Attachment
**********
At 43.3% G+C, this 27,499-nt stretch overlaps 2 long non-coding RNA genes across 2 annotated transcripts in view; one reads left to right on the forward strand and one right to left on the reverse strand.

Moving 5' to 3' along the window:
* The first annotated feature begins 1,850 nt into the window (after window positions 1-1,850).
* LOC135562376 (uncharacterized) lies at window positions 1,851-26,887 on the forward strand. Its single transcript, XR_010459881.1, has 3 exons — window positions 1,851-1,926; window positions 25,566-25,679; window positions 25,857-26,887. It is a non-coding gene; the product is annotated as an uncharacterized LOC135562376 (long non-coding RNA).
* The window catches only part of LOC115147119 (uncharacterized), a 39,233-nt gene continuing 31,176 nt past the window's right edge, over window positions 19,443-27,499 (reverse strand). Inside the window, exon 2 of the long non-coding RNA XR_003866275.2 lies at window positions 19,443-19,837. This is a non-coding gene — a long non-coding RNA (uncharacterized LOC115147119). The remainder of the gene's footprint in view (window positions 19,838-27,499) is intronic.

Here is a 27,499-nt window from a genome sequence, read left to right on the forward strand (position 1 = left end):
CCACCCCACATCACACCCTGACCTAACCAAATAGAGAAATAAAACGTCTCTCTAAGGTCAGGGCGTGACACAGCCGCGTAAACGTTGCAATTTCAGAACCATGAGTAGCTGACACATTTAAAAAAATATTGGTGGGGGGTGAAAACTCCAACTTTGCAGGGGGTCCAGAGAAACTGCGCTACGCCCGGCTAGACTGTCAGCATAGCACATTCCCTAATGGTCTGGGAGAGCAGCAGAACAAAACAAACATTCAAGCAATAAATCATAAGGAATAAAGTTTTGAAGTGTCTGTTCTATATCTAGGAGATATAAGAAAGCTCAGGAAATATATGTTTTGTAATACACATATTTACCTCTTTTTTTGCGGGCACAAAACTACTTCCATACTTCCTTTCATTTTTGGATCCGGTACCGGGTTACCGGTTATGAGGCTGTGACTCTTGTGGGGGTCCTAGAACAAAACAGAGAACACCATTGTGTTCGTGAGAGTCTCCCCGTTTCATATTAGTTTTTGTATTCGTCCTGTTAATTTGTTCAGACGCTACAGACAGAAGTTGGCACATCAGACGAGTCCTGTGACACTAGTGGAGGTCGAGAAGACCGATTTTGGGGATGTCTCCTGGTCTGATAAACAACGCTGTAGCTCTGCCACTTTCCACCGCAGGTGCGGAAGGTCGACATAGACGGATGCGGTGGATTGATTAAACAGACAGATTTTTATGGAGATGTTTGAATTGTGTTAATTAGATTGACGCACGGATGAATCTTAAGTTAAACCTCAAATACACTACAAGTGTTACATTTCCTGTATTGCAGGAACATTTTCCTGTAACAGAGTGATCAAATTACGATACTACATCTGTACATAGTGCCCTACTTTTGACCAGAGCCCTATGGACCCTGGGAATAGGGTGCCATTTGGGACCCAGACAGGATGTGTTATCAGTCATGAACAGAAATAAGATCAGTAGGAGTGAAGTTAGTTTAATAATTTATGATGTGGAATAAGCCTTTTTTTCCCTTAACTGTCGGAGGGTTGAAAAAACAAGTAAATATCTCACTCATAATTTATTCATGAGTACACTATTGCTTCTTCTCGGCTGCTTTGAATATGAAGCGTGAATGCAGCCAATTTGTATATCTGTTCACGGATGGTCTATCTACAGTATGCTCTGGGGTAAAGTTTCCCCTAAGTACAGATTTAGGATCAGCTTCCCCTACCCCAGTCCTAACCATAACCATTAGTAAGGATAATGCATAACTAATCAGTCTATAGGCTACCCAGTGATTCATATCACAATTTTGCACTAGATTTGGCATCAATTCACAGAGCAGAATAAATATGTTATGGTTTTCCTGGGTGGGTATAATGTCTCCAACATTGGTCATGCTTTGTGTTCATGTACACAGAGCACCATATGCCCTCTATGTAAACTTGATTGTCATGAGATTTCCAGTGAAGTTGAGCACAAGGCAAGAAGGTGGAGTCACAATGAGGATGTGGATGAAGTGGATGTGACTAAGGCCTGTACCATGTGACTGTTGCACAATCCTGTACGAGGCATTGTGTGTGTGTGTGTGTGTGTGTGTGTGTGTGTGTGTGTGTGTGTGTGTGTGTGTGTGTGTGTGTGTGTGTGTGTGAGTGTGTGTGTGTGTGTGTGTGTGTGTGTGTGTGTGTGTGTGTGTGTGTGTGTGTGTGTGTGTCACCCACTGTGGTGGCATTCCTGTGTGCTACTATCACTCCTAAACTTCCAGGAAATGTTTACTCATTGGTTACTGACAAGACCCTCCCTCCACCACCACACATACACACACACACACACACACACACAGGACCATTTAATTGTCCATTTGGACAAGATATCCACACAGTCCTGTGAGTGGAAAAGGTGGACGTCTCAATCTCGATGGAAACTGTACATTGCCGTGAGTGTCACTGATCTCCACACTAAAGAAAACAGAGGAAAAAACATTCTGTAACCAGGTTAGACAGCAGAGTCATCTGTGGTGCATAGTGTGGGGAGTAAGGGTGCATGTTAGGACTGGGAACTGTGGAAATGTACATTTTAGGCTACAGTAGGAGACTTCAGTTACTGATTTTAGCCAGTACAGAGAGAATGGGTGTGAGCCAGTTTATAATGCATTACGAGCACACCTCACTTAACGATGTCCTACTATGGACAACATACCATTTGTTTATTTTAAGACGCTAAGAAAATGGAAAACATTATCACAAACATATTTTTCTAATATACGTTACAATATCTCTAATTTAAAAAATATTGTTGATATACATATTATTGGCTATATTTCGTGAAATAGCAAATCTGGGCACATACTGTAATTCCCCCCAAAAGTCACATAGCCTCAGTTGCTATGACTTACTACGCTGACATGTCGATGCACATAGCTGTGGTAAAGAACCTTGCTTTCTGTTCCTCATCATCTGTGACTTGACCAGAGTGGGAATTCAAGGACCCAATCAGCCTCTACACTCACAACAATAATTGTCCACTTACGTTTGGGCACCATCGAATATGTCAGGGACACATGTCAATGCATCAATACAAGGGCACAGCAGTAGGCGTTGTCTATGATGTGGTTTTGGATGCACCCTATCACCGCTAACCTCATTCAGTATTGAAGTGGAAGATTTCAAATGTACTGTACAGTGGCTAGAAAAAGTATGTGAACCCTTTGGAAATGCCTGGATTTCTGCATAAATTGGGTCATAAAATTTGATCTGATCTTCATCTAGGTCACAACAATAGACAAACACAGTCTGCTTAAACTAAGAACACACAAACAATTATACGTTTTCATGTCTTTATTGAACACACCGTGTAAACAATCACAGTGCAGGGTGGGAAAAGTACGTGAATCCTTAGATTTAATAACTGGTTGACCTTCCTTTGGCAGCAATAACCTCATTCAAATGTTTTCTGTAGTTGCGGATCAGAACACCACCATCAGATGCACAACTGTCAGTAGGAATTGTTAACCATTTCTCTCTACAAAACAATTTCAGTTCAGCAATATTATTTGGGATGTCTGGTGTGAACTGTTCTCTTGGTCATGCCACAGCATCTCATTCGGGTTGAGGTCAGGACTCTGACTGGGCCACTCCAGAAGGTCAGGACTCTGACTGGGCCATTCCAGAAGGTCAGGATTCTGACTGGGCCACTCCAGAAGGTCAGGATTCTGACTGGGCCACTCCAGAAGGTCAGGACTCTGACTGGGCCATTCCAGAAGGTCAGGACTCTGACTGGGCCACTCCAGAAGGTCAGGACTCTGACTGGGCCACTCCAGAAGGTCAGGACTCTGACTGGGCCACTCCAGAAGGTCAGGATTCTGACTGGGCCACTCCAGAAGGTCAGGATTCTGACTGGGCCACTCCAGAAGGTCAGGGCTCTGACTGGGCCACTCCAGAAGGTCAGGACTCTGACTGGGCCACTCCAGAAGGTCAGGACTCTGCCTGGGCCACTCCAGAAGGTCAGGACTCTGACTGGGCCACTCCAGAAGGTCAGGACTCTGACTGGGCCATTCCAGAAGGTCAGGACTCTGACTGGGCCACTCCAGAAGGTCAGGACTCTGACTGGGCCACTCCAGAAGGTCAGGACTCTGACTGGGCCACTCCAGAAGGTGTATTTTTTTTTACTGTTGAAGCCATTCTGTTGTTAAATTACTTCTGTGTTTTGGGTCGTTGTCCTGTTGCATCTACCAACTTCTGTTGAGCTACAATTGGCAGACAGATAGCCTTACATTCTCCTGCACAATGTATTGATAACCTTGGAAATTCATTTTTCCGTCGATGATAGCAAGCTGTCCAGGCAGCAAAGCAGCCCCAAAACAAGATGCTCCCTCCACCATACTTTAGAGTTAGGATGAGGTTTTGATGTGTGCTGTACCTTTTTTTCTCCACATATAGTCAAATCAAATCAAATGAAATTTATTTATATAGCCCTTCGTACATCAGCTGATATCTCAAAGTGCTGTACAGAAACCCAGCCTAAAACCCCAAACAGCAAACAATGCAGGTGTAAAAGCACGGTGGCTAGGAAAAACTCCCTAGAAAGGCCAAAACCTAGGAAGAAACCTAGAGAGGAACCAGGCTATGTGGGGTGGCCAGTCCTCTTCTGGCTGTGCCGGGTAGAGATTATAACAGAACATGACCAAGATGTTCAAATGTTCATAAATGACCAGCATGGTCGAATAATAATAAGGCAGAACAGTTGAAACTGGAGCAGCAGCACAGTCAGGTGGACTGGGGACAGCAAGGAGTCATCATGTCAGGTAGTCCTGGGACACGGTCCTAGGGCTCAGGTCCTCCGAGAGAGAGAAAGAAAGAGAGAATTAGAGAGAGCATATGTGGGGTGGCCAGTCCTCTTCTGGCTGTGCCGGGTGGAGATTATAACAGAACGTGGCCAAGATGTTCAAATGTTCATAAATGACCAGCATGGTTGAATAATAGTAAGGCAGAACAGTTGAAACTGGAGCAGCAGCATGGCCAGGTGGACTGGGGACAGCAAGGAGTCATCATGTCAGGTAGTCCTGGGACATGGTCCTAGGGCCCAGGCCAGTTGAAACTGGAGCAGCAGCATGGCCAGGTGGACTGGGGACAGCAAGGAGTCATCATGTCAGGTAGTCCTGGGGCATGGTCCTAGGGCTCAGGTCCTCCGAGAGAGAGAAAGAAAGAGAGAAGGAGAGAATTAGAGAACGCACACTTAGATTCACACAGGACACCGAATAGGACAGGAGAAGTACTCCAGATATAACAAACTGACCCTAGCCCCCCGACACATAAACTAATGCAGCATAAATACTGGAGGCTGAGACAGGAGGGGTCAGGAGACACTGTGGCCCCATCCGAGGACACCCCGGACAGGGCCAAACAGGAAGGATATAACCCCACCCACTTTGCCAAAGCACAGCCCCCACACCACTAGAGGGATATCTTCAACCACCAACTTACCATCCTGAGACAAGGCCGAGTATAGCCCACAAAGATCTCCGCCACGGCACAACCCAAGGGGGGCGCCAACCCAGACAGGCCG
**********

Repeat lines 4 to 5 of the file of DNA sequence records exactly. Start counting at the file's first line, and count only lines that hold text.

* LOC135562376 (uncharacterized) lies at window positions 1,851-26,887 on the forward strand. Its single transcript, XR_010459881.1, has 3 exons — window positions 1,851-1,926; window positions 25,566-25,679; window positions 25,857-26,887. It is a non-coding gene; the product is annotated as an uncharacterized LOC135562376 (long non-coding RNA).
* The window catches only part of LOC115147119 (uncharacterized), a 39,233-nt gene continuing 31,176 nt past the window's right edge, over window positions 19,443-27,499 (reverse strand). Inside the window, exon 2 of the long non-coding RNA XR_003866275.2 lies at window positions 19,443-19,837. This is a non-coding gene — a long non-coding RNA (uncharacterized LOC115147119). The remainder of the gene's footprint in view (window positions 19,838-27,499) is intronic.